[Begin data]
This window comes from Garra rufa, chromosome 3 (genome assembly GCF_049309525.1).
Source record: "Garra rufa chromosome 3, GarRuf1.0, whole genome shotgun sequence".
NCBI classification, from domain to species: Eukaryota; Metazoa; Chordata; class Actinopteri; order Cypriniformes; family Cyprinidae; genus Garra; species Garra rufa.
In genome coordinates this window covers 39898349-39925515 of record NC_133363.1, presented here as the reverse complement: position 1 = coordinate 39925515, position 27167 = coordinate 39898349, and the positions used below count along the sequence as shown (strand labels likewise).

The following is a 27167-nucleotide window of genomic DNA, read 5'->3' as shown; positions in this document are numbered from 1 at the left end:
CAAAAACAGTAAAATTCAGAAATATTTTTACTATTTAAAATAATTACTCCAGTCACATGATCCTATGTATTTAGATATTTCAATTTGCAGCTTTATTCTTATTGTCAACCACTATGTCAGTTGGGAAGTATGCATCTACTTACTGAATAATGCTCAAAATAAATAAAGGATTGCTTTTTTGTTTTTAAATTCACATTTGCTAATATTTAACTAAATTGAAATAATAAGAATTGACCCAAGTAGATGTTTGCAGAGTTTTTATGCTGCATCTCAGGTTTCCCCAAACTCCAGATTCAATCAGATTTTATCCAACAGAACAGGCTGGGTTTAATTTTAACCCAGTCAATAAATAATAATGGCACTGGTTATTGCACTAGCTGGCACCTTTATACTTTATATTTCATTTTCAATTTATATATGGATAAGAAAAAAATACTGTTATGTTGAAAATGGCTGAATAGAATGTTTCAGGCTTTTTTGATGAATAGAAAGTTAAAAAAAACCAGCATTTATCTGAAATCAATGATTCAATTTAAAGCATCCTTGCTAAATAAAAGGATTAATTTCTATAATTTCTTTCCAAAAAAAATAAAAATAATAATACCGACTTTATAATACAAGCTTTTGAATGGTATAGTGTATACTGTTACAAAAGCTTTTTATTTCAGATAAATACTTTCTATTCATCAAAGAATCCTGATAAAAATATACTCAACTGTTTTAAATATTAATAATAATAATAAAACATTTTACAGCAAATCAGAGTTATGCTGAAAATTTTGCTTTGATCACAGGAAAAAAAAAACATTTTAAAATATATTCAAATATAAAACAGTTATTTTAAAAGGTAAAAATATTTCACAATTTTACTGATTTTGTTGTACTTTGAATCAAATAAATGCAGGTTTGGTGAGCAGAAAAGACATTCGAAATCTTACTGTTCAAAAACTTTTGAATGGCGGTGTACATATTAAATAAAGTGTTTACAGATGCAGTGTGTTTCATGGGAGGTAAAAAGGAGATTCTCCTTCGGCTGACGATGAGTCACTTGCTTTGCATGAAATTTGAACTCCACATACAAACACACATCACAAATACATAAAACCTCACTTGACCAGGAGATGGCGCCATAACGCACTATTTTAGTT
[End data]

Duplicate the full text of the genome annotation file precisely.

This window comes from Garra rufa, chromosome 3 (genome assembly GCF_049309525.1).
Source record: "Garra rufa chromosome 3, GarRuf1.0, whole genome shotgun sequence".
NCBI classification, from domain to species: Eukaryota; Metazoa; Chordata; class Actinopteri; order Cypriniformes; family Cyprinidae; genus Garra; species Garra rufa.
In genome coordinates this window covers 39898349-39925515 of record NC_133363.1, presented here as the reverse complement: position 1 = coordinate 39925515, position 27167 = coordinate 39898349, and the positions used below count along the sequence as shown (strand labels likewise).

The following is a 27167-nucleotide window of genomic DNA, read 5'->3' as shown; positions in this document are numbered from 1 at the left end:
CAAAAACAGTAAAATTCAGAAATATTTTTACTATTTAAAATAATTACTCCAGTCACATGATCCTATGTATTTAGATATTTCAATTTGCAGCTTTATTCTTATTGTCAACCACTATGTCAGTTGGGAAGTATGCATCTACTTACTGAATAATGCTCAAAATAAATAAAGGATTGCTTTTTTGTTTTTAAATTCACATTTGCTAATATTTAACTAAATTGAAATAATAAGAATTGACCCAAGTAGATGTTTGCAGAGTTTTTATGCTGCATCTCAGGTTTCCCCAAACTCCAGATTCAATCAGATTTTATCCAACAGAACAGGCTGGGTTTAATTTTAACCCAGTCAATAAATAATAATGGCACTGGTTATTGCACTAGCTGGCACCTTTATACTTTATATTTCATTTTCAATTTATATATGGATAAGAAAAAAATACTGTTATGTTGAAAATGGCTGAATAGAATGTTTCAGGCTTTTTTGATGAATAGAAAGTTAAAAAAAACCAGCATTTATCTGAAATCAATGATTCAATTTAAAGCATCCTTGCTAAATAAAAGGATTAATTTCTATAATTTCTTTCCAAAAAAAATAAAAATAATAATACCGACTTTATAATACAAGCTTTTGAATGGTATAGTGTATACTGTTACAAAAGCTTTTTATTTCAGATAAATACTTTCTATTCATCAAAGAATCCTGATAAAAATATACTCAACTGTTTTAAATATTAATAATAATAATAAAACATTTTACAGCAAATCAGAGTTATGCTGAAAATTTTGCTTTGATCACAGGAAAAAAAAAACATTTTAAAATATATTCAAATATAAAACAGTTATTTTAAAAGGTAAAAATATTTCACAATTTTACTGATTTTGTTGTACTTTGAATCAAATAAATGCAGGTTTGGTGAGCAGAAAAGACATTCGAAATCTTACTGTTCAAAAACTTTTGAATGGCGGTGTACATATTAAATAAAGTGTTTACAGATGCAGTGTGTTTCATGGGAGGTAAAAAGGAGATTCTCCTTCGGCTGACGATGAGTCACTTGCTTTGCATGAAATTTGAACTCCACATACAAACACACATCACAAATACATAAAACCTCACTTGACCAGGAGATGGCGCCATAACGCACTATTTTAGTT